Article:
The daily life of the Maroons focused on caring for their physical and spiritual needs.
Daily field work was required to sustain the large populations in Maroon villages. Men, women and older children worked in the fields – hoeing, planting and weeding. Younger children did lighter work, such as feeding the animals.
Older boys were usually tasked with catching birds for meals using traps and weapons made from trees and twine. They also keep natural predators, such as hawks, at bay. Their skills were regarded highly in their communities.
Religion was an important part of Maroon life. They worshipped a god they called Nyancompong or Yankipon.
Maroons believed that the spirits of their ancestors were all around them and could be called upon for guidance and protection at any time. They would also stage special ceremonies and feasts to honour their dead.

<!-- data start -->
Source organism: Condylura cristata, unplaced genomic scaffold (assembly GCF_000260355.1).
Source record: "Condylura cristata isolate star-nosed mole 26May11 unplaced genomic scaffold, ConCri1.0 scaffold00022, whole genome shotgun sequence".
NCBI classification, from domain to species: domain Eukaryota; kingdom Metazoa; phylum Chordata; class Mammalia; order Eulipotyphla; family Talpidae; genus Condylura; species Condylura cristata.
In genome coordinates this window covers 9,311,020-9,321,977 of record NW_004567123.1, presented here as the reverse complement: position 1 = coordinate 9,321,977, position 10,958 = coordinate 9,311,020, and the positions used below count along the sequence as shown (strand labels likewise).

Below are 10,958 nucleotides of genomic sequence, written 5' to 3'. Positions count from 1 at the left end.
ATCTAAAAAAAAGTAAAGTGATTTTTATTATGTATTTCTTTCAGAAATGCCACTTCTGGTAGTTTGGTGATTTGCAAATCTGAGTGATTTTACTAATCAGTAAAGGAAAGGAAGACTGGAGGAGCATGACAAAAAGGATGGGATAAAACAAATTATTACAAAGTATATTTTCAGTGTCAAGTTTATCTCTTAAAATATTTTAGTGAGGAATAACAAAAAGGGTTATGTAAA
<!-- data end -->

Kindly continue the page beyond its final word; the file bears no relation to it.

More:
The Maroons of Jamaica came from various tribes from different African countries. One of the most widely spoken language of the Maroons was Kramanti – the language of the Akan people of the Gold Coast (Modern-day Ghana).
Many Maroons also spoke Arabic, which suggested that they had originated from among the Sudanese who practised Islam.
Some Maroons, particularly those from Stony River Town in St. Ann, spoke French, Spanish and English, which was likely a result of their contact with European settlers who also spoke those languages.